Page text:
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A response to Welly Woman – Is Gardening Cool Enough?

Welly Woman often writes thought provoking posts about her thoughts on gardening; she writes very convincingly and shares her ideas in a clear, often amusing way.  Yesterday she posted Is Gardening Cool Enough?

I remember a few years ago that the press were obsessed with gardening as ‘the new rock and roll’; everyone was trying to convince us that gardening was sexy! Continue reading

My Thoughts – Hemerocallis

Ephemeral they may be (each flower only last one day) but they really add intense colour into the garden over a long period.

Day Lilies (their common name) are tolerant of a wide range of garden conditions.  They don’t like intense shade but will flower well in partial shade.  They are pretty drought tolerant but will flower better when there is some moisture in the soil.  In winter the foliage dies back so they will survive low winter temperatures with no problems.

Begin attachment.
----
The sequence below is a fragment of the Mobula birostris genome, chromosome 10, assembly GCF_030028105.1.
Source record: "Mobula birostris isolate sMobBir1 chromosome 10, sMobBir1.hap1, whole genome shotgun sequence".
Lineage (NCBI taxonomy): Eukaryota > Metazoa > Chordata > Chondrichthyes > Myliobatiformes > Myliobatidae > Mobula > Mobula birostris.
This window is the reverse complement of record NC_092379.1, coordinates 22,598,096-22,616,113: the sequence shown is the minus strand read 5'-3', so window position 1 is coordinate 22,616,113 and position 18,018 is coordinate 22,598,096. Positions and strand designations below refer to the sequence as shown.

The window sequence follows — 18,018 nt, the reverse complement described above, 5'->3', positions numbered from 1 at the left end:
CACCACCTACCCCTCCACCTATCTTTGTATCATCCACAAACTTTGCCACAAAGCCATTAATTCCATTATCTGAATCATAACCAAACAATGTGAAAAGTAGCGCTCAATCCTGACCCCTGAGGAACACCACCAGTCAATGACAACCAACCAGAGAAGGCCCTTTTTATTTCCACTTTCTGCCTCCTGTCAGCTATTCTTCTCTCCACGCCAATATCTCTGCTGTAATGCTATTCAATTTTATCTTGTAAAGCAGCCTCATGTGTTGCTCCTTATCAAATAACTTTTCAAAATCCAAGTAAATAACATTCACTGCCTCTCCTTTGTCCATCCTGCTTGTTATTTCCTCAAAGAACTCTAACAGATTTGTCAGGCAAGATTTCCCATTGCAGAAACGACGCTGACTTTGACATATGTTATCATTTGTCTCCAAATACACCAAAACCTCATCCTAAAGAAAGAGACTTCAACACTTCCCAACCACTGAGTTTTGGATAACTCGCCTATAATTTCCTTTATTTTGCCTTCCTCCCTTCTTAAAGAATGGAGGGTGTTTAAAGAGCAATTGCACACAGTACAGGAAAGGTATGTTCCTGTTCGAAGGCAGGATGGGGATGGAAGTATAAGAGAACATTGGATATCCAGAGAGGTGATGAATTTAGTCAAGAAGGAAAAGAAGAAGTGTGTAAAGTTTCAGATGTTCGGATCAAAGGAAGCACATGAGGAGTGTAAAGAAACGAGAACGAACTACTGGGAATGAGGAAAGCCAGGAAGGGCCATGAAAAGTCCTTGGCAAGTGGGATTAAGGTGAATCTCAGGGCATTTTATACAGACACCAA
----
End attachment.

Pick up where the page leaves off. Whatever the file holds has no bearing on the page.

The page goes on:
There are many, many cultivars; mostly the flowers are trumpet-shaped but some of the newer varieties are slightly star-shaped.  There are a vast array of colours, hues and sizes so you are sure to find one that is right for you.  They flower in slightly different periods and once a good clump has formed will flower for quite a long period.  Given some summer rain (or irrigation) and by cutting back the initial flower stems when they have finished flowering some will give a second flowering in autumn.  If the leaves become untidy in summer, cutting back the foliage to the base will produce fresh green foliage to provide good groundcover.  I wouldn’t recommend cutting back the foliage unless there is sufficient water.